As you'd expect, the lesser Challengers lose some of the SRT8's special chassis equipment. The R/T has four disc brakes, but they're not Brembos, and in Chrysler's tests it takes an additional fifteen feet to stop from 60 mph. The SE has four-wheel discs, but ABS is an option - a pretty shocking bit of cost-cutting in an otherwise well-equipped car. Springs, dampers, and anti-roll bars are all dialed back a bit compared with the SRT8. Still, on the short road course at the Englishtown, New Jersey, racetrack, the R/T wasn't much off the pace of the SRT8. It feels heavy but balanced, with torque aplenty to nudge the rear end around. Both the R/T and the SE are poised and comfortable over bad pavement, one benefit of their independent rear suspension. For a sporting machine, though, the steering feels light and slow, the latter exemplified by the large, four-spoke steering wheel. The Challenger deserves its own steering wheel rather than one borrowed from the Charger. How about something along the lines of the cool three-spoke unit in the 2006 concept car?
Apart from the steering wheel, the Challenger's major interior components are distinct from the Charger's, and that, combined with the unique view out over the long hood, really makes you feel like you're in a different car.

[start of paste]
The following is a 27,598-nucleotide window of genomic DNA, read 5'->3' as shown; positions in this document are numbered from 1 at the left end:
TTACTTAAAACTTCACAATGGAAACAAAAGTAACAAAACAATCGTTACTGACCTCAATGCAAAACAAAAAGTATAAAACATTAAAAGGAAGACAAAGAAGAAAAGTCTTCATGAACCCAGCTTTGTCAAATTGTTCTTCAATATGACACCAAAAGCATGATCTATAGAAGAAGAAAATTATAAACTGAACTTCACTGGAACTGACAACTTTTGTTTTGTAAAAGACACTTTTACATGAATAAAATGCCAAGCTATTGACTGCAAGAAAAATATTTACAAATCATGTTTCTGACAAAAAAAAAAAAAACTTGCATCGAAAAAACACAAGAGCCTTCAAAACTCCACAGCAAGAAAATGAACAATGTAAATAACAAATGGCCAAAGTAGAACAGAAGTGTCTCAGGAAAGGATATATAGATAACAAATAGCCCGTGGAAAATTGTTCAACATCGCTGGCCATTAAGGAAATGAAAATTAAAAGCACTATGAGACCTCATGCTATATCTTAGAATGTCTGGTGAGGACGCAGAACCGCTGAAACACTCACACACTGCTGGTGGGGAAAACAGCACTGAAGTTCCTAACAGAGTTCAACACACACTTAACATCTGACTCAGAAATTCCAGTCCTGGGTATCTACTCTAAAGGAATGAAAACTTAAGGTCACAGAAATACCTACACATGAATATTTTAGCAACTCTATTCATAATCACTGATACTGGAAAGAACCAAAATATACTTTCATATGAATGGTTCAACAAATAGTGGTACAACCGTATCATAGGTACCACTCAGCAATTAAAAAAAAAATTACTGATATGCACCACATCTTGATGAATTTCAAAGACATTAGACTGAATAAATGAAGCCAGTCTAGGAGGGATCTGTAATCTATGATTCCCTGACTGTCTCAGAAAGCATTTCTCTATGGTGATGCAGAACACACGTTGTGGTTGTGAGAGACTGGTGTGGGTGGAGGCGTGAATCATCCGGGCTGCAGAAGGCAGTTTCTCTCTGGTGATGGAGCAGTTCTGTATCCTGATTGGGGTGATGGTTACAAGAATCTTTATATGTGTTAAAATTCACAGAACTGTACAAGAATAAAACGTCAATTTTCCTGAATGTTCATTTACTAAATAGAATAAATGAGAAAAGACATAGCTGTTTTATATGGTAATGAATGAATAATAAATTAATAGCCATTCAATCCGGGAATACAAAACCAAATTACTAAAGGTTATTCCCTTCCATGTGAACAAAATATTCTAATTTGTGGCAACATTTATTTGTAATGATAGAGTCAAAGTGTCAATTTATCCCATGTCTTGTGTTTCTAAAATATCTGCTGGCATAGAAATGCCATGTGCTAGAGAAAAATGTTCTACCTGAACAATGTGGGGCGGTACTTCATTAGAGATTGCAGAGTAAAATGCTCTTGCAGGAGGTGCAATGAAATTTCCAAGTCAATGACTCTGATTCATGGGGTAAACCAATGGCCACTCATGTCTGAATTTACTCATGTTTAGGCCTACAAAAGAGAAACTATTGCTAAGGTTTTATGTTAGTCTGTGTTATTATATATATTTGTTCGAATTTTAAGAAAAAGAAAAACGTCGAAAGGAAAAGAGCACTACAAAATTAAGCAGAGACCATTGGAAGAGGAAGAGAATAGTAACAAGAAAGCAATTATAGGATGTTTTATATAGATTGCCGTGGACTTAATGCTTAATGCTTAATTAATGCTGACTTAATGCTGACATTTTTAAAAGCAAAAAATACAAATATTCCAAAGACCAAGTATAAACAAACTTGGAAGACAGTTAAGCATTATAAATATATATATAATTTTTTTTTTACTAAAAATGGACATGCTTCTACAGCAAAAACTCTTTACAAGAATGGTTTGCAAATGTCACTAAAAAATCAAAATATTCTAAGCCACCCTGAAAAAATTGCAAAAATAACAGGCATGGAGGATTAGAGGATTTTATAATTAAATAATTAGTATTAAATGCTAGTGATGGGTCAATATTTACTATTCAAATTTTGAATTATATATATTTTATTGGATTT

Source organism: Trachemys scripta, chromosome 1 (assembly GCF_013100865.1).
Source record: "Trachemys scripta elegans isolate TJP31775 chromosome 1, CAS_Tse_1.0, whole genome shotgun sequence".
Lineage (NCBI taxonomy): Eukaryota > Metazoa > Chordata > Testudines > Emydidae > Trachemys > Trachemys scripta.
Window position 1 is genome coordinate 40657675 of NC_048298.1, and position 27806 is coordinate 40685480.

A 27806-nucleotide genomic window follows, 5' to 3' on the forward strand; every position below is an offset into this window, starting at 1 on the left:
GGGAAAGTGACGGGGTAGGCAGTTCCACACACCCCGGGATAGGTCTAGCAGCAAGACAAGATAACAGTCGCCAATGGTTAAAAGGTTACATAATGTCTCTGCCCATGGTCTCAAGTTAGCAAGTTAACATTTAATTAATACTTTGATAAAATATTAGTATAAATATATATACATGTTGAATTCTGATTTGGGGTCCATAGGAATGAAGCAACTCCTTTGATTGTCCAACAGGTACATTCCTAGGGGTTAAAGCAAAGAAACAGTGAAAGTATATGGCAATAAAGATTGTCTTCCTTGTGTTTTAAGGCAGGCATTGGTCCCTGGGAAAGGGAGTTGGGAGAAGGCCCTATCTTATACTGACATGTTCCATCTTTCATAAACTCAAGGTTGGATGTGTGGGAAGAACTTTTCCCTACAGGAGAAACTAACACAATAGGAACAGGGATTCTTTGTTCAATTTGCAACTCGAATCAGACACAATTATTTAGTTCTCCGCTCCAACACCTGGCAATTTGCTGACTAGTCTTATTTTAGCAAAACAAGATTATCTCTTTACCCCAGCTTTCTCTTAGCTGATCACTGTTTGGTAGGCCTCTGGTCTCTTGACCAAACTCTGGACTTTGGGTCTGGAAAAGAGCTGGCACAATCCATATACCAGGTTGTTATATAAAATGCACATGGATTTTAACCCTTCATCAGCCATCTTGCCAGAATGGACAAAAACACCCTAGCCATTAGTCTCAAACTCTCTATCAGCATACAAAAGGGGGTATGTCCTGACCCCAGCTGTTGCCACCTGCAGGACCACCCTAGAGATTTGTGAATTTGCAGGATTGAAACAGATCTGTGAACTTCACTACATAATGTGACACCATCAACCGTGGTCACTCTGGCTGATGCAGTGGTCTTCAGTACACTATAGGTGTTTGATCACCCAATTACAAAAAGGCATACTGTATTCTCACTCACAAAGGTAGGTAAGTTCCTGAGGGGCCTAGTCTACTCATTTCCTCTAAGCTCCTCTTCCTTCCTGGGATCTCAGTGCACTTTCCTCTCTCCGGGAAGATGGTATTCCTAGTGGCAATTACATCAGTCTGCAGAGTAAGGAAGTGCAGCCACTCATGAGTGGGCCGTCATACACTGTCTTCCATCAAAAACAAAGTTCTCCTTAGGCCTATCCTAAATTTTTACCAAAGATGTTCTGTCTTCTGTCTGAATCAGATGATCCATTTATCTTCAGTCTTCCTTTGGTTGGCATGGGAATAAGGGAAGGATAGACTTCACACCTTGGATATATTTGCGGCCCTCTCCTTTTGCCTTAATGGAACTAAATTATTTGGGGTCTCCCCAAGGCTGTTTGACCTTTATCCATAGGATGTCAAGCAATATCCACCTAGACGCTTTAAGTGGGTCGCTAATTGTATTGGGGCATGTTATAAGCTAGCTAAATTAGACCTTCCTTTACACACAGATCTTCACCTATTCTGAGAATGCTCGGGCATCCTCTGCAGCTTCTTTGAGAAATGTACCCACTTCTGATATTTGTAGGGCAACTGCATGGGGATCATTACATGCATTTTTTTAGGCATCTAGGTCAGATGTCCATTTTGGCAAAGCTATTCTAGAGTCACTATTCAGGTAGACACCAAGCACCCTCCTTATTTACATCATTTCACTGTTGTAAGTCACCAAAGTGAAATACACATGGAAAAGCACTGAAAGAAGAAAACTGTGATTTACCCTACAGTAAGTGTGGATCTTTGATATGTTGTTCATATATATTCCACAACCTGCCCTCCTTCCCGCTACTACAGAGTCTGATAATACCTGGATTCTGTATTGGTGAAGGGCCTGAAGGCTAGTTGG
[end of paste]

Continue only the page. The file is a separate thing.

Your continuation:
Despite the trapezoidal theme (an echo from the 1970 version), the cabin is nowhere near as stylized as the Ford Mustang's, and the overall look is very muted. At least even the base car has nicely padded armrests and decent-looking plastics, unlike so many Chryslers. Chrysler boasts of the Challenger's five-passenger capacity, but anyone beyond booster-seat age will be too big for the middle rear spot, and pushing the front seats too far back causes rear legroom to disappear in a hurry. The generous trunk space (16.2 cubic feet) and fold-down rear seatbacks, though, impart some genuine practicality into this sporty machine.
And the Challenger is one sporty machine. The R/T is no less a head-turner than the SRT8; the optional front fender stripes are a particularly cool touch and its performance is very close yet its base price is a whopping $10,000 less. Even the V-6 car has plenty of style, with its integrated (and functional) hood scoops and seventeen-inch wheels, but SE buyers must pay extra for fog lights and a rear spoiler.
The Mustang has proven that a retro-look pony car can sell not just to those nostalgic for muscle cars but to a new generation as well. Although, the Challenger had a much shorter heyday than the Mustang, the new one is every bit as well-executed as the new Mustang and is in some ways more livable.
For younger buyers on a budget, the news that you don't have to spend anywhere near the SRT8's $40,000 to get a cool-looking, fun-to-drive Challenger is good news indeed.